Gentlemen Start Your Engines…

Not the HT550…

IMG_0908.JPEGPrologue – A nice rider get-together, we stood where the river ‘should be’ the evening before – at the end of a dry spell!

IMG_0906 A short shake-down and spin out up the trail

The Highland Trail 550 2019 – a really ‘buzzing’ start line, new faces and old timers. A bunch of riders with ambitions of conquering the mighty HT550. Alan Goldsmith the route creator and the organiser does a splendid job of building up the atmosphere, it may be a low key event, but the undertaking, passion and commitment to do this is massive. There is no other race as long, as tough or as rough as this on the UK calendar, entry is restricted to around 60 participants with just under half of the riders travelling from overseas and always over-subscribed.

IMG_0911Start-line – Gentlemen (& Ladies) Start Your Engines!

Everyone rider has ‘worries’ before the race, but this year the collective and most immediate worry was about the weather, it would rain – but by how much and for quite how long…? Well we’d just have to see as the forecasts were all saying different things…

IMG_0900The forecast…

Most people seemed to account for the weather factor, it’s a long race and the conditions will be tough and with bad weather in the mix it will be even tougher. As a precaution to this I put in some new heavy duty trekking type waterproofs and two primalofts as well the base layers – which I thought should be enough for May time in Scotland… So the rain started late morning, about two hours after we were rolling, it got colder and an easterly wind picked up. Coming off the Corriairack Pass into Fort Augustus was not a pleasant experience – wet and getting numb to the bone! I soon got to the chippy and ate my food as near to the fryer as possible. It was hard work for me getting going again after the 20 min stop and I was not enjoying things as well as feeling pretty exhausted and not particularly keen to get back on the ‘ride’. I succumbed to it and once back on the trail I was a little happier, but was not looking forward to the next couple of mountain sections.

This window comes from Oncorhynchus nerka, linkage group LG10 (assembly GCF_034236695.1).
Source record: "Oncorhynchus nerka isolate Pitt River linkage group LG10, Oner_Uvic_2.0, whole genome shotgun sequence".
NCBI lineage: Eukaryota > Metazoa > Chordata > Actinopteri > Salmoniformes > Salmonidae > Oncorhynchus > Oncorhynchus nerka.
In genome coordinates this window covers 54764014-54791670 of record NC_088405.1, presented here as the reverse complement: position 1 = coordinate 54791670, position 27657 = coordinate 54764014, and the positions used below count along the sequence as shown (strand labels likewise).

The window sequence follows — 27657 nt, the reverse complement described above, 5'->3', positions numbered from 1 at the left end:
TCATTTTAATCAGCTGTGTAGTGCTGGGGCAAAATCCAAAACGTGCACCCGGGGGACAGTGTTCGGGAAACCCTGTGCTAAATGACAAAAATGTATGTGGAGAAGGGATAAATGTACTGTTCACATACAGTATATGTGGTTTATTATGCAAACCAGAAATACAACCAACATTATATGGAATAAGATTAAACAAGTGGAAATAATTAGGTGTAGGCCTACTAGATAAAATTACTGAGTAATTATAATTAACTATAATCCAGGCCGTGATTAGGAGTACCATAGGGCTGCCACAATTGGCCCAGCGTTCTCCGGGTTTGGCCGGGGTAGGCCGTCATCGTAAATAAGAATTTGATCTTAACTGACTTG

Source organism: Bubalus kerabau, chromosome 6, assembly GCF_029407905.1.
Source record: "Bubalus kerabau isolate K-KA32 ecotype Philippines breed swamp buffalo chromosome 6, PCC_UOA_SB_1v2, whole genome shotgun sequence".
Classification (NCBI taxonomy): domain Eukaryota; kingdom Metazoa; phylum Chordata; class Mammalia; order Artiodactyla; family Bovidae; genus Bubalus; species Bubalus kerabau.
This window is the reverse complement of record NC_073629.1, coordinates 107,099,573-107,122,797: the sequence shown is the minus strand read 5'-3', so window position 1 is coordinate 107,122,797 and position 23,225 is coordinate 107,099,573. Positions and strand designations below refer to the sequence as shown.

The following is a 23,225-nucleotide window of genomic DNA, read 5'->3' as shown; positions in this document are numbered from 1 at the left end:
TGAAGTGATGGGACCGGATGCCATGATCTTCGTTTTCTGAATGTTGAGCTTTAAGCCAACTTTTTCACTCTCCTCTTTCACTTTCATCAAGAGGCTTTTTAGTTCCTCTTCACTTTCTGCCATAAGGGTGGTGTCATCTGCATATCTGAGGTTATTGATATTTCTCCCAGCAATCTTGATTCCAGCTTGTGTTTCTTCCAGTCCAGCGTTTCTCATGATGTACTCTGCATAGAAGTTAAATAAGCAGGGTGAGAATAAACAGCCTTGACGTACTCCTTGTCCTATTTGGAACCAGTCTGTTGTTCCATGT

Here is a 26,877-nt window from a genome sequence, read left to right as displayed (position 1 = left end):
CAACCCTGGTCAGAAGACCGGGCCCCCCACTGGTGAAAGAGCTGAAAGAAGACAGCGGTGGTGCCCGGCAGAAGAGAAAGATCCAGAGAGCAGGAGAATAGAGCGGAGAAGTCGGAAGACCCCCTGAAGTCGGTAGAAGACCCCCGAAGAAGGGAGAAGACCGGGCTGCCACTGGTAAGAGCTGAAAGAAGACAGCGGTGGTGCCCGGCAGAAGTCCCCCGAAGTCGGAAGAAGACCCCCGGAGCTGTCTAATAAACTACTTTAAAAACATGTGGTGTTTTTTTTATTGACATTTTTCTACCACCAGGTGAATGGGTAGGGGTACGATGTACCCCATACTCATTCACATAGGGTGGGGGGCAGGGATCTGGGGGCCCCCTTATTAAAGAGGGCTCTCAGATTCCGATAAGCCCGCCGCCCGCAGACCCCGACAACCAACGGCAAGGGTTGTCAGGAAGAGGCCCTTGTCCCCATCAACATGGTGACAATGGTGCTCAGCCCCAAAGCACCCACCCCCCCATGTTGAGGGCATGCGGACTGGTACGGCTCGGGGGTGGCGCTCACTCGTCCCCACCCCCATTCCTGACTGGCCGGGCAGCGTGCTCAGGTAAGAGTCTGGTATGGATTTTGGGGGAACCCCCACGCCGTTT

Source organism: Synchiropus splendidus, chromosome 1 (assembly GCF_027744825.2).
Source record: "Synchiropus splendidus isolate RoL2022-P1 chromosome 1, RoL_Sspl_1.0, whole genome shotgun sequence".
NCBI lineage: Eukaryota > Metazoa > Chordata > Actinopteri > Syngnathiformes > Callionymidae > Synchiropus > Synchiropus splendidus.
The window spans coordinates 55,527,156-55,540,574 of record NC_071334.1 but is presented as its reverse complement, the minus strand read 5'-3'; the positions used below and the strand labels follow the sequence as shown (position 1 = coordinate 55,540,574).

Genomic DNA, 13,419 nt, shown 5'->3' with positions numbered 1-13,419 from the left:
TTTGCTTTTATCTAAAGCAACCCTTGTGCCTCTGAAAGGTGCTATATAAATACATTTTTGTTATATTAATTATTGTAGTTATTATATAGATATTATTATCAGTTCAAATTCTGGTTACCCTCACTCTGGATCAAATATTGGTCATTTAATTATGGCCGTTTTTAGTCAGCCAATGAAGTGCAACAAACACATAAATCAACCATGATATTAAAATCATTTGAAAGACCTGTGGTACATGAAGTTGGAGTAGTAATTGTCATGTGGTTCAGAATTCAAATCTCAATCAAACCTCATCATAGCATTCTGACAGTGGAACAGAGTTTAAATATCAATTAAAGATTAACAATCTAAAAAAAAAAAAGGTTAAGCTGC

The early part of the ride I was leap-frogging with Scot Lyndsay and enjoying some general chit-chat with him which helped pass some time, unfortunately an earlier side-wall tear fix, popped open and he had to stop and fix it, so I lost my ‘company’. James Hayden came along shortly after and again it was nice to ride the short road section with him before the tough climb up to Loch na Stac. James was a young and already accomplished endurance rider, keen to make the transition from road based adventures to off-road adventures, he admitted he was in at the deep-end and on a big learning curve, I admired his courage and told him he would not regret  a switch to the trails. 

The next mountain section, past Loch na Stac and its spooky house was cold and gloomy, but I did enjoy riding the rocks along the shoreline. Coming back down off the hill was another chilling and unpleasant experience just like the last one. Despite new waterproofs, I was riding ‘wetted’ out and only just keeping warm by the heat generated from propelling myself along. I had decided that I would kip somewhere in the glen below (nr Struy) and before the next mountain section, as I was cold and tired and did not feel up to another 20km of tough mountain trail in the dark and wet, to get to the Hydro Bothy (a very basic concrete shelter, not a warm place or nice place – but better than a puddle outside!). I came across an empty lean-to and snook inside it, it was just after midnight and I needed to sleep and recover ready for a  another tough day tomorrow. All the wet stuff apart from shorts came off, as these were just damp, I hung it all up in the vain hope that it may dry a little… I had a good sleeping bag, a good mat, and a spare primaloft to put on, so despite the general grimness of the place I should be cosy. And I was.